Sally K says
Something to consider is that one person’s time to feast is another’s time to fast. There is joy and tragedy everyday. The best day of your life will be the worst day for someone else. We’re never all on the same page at once. I think you can feast and still acknowledge that others are enduring hardship. Maybe you could donate a percentage of the monies allowed for the feast — and feast on a little less.
I agree with your div school colleague who observes there’s a time to feast and a time to fast. My immediate advice is to enjoy the dinner prep camaraderie… and win that wooden spoon!
On the other hand, it reminds me of a wise person’s response when asked if you should wipe the Ash Wednesday smudge from your forehead. “If you’re embarrassed, leave it on,” she said. “If you’re proud, then wipe it off.”
I’m not a fan of fasting. In last week’s post (Big Behavior) we admitted that we’re always thinking about the next meal before finishing the one we’re eating. Fact is, I don’t like being hungry. I’m afraid to be hungry. When forced to fast, however, it’s never as bad as I thought it would be… and that’s usually true about most of our fears, eh? Guess I need to leave those ashes on too.
Pam’s Ash Wednesday quote is a real eye-opener. I love it.
I believe we should never be ashamed of our blessings, or they will be given to one who will acknowledge and be grateful for them. I’m a proponent of making the competition a fundraiser – if that’s possible. Let each competitor donate a reasonable amount to participate and send that to Haiti. $1 for supplies; $1 for donation?
Bob M says
Go try and win the “Wooden Spoon”! Have a place at your meal for everyone to donate money for World hunger including Haiti.
Maggy Keet says
Sharon, when I read your piece I was so happy that you had written about Haiti. It’s one everyone’s minds and I think other than a modest financial donation…we all feel pretty helpless as we see the endless suffering. But it’s good to know that weeks later, the people of Haiti are still at the forefront of your school’s discussions and concerns.
I agree with Bob M. Go and win that wooden spoon. But I think it would be such a missed opportunity to bring all these people together and not raise awareness and money for Haiti. So, my answer is…I think you can do both.
P.S. – I hope you win!!
Mike V @ DadCooksDinner says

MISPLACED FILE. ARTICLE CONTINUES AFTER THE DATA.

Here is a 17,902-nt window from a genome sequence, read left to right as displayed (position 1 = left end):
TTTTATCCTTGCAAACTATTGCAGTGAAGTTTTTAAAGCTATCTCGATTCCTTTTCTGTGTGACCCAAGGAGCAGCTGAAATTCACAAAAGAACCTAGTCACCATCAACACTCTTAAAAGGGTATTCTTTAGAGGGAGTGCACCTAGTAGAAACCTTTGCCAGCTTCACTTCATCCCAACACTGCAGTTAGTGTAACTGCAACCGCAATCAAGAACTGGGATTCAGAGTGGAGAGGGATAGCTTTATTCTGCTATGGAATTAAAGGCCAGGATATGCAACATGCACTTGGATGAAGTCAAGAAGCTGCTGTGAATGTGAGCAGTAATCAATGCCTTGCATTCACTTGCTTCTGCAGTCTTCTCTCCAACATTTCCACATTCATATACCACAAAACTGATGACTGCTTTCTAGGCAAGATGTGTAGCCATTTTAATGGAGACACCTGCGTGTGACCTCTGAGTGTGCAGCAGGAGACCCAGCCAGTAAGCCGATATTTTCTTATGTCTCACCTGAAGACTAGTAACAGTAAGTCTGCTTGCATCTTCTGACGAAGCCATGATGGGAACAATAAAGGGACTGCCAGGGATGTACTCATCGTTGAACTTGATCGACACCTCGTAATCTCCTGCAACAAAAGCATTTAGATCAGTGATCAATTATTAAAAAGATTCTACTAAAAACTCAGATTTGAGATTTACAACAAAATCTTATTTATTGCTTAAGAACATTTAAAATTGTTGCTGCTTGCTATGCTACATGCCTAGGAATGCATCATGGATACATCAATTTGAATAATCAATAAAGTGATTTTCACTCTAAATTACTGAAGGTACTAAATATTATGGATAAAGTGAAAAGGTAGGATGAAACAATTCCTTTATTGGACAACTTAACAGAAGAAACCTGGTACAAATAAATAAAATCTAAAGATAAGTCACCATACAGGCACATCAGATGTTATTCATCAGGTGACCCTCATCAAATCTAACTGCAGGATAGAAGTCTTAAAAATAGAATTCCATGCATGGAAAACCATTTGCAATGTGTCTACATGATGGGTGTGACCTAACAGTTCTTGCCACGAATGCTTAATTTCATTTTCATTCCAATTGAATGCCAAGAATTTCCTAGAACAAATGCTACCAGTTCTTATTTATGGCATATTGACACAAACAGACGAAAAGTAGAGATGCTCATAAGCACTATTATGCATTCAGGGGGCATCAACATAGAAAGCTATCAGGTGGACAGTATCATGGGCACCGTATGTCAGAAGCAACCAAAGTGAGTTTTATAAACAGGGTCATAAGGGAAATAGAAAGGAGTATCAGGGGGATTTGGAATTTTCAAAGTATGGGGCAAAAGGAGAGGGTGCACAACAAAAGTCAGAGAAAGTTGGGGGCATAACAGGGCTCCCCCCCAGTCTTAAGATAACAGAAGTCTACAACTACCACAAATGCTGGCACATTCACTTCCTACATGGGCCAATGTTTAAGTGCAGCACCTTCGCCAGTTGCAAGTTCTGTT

What an interesting post. I agree with the person who said there are times for celebrating with feasts, and times for restraining ourselves with fasts.
I think the “moral high ground” approach, while noble, is misguided in this case. As you said, there is always something terrible happening somewhere; you could find a very good reason to fast every day of the year. We need Feast days to relax and renew us, to connect us with friends and family, so that we have the energy and drive to go out and help those who need it.
To your other question: If I was judging the contest, I would well, judge the contest based on what it is, a food competition. (In other words, the moral high ground group probably wouldn’t score very well. Unless they’re fabulous at cooking with not much in the way of ingredients – hey, you never know!) I think the tragedy in Haiti should be acknowledged (the donations ideas above sound great), but having it change the nature of the event sounds wrong to me.
Haiti is on everyone’s mind, I hope. As a mother, I too have dreams of some of those images and can’t imagine the pain, physical and emotional those people, Haitians and rescuers, are going through.
I don’t believe fasting does anyone who’s hungry any good. If it makes your heart feel better, then by all means, fast. I also don’t think there should be any discussion about whether or not to have this contest. It has no connection with the disaster in Haiti. But it may be a great opportunity where many people are gathered to make a spot for donations.
I’m reading a new blog called Three Many Cooks. It’s a little cooking, a little life commentary. I’ve seen some of their recipes on Pioneer Woman. If likes their cooking, they must be good!